Plus, reader feedback to our edition on China.
I’m Isaac Saul, and this is Tangle: an independent, ad-free, subscriber-supported politics newsletter that summarizes the best arguments from across the political spectrum — then “my take.” You can read Tangle for free, subscribe for Friday editions and you can reach me anytime by replying to this email. If someone sent you this email, they’re asking you to sign up. You can do that by clicking here.
Today’s read: 11 minutes.
Today is Presidents’ Day. Most other newsletters are taking the day off, but Tangle is getting cozy in your inbox to be sure you’re up to date on the latest news. As a historic snowstorm hits Texas, negative temperatures rock Colorado, and freezing rain covers the northeast, we hope you’re finding a way to enjoy Presidents' Day, originally a celebration to honor George Washington. Fun fact: Washington was born on February 22nd, 1732, but we now celebrate all presidents on the third Monday of February every year. Today, we’re covering Trump’s acquittal, correcting the record from Friday’s newsletter/podcast, and sharing some feedback about my writing on China.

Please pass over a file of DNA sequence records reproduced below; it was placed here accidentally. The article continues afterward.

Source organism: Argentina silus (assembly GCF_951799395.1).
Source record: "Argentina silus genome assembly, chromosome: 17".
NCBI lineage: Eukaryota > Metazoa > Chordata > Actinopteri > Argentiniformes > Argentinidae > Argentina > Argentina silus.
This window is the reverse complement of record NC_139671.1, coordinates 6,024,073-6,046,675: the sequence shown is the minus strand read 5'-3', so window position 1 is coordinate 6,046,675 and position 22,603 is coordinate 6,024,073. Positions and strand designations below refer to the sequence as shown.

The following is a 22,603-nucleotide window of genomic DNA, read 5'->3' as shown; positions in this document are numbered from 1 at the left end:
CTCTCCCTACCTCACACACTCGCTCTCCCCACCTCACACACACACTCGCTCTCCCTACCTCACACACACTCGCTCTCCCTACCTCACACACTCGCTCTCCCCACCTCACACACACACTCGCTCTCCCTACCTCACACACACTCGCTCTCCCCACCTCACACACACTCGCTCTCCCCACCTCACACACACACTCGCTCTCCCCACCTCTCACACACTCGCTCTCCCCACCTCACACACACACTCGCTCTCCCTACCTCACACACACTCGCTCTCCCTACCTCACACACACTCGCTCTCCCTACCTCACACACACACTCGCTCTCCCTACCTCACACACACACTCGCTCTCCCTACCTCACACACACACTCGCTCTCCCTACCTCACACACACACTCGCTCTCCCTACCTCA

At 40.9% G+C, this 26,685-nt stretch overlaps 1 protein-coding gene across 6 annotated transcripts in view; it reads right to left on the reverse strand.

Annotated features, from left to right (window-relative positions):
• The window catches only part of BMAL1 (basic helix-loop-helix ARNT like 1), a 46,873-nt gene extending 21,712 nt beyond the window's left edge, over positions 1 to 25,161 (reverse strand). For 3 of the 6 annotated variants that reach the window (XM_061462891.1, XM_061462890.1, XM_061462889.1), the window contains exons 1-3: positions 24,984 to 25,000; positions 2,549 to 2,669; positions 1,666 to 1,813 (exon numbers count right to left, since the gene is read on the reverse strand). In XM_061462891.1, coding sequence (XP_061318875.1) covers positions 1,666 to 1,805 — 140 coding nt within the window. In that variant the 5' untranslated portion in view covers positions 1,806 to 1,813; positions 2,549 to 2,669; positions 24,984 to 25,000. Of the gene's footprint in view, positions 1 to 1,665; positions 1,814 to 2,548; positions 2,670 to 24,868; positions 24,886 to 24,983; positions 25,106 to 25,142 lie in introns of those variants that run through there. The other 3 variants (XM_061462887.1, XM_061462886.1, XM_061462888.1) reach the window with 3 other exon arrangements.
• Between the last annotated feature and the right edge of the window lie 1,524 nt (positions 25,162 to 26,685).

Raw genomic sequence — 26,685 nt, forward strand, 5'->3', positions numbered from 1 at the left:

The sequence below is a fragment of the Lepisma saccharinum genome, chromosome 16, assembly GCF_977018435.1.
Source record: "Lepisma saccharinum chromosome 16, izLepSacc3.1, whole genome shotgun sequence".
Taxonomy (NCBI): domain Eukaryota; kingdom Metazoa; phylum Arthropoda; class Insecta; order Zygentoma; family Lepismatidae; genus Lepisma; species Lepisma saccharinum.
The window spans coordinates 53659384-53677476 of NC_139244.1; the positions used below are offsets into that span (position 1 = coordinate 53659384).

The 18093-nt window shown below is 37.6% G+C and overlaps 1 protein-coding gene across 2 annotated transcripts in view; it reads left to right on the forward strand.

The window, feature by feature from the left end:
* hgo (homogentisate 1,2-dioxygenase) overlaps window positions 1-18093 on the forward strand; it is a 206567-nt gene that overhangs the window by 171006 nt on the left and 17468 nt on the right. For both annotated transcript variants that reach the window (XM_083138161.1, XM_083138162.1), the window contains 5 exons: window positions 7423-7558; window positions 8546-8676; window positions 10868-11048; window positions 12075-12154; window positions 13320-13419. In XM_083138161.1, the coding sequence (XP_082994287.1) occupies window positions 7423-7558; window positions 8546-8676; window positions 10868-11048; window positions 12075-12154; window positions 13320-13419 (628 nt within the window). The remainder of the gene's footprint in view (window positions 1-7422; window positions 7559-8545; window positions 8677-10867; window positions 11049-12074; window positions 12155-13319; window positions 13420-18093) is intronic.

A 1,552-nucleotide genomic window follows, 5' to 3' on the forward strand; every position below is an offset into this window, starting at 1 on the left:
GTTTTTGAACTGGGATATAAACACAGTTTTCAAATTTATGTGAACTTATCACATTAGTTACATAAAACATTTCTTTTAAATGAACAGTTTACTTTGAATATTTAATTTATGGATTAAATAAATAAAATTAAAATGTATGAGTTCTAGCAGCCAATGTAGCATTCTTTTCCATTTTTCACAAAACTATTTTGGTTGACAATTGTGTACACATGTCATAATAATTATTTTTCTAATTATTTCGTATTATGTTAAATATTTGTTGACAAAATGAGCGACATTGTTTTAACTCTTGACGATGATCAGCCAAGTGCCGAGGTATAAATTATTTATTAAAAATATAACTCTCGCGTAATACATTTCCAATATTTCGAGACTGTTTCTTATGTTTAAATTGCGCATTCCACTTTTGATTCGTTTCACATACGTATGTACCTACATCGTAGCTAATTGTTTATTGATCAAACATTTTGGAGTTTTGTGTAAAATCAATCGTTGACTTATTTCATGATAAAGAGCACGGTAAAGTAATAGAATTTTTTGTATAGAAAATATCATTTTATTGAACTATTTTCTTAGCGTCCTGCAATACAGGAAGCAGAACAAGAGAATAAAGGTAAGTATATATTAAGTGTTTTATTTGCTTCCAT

On Friday, I sent out a transcription of my podcast interview with Frank Morano. We discussed everything from his Donald Trump stories to his thoughts on Andrew Yang to why the former mobster John Gotti Jr. was at his wedding. During our conversation, we also got into policing in New York, and more specifically rules about New York police officers having to live in one of the five boroughs, at which point I said this:
I can't think of any other job — besides maybe being a member of Congress — where you don't have the freedom to live where you want, which strikes me as problematic to try and apply that to police officers.
This was a misleading comment for a few reasons: 1) Members of Congress don’t technically have to live in the districts they serve in. It’s extremely rare that they don’t (and politically unwise), but there is no law or rule barring them from living outside their districts, though they do have to live in the states they run in. 2) There are actually quite a few jobs where residency is required. One reader pointed me to Philadelphia, where many city employees have to live in Philadelphia proper.
- Joe Biden’s Deputy White House press secretary TJ Ducklo resigned after threatening a Politico reporter in a misogynistic tirade over questions about his relationship with an Axios reporter. (Politico)
- The Lincoln Project, an anti-Trump Republican group, is facing legal trouble after a co-founder was accused of sexually harassing young men and former members raised questions about how it was spending donations from predominantly liberal donors. (Associated Press)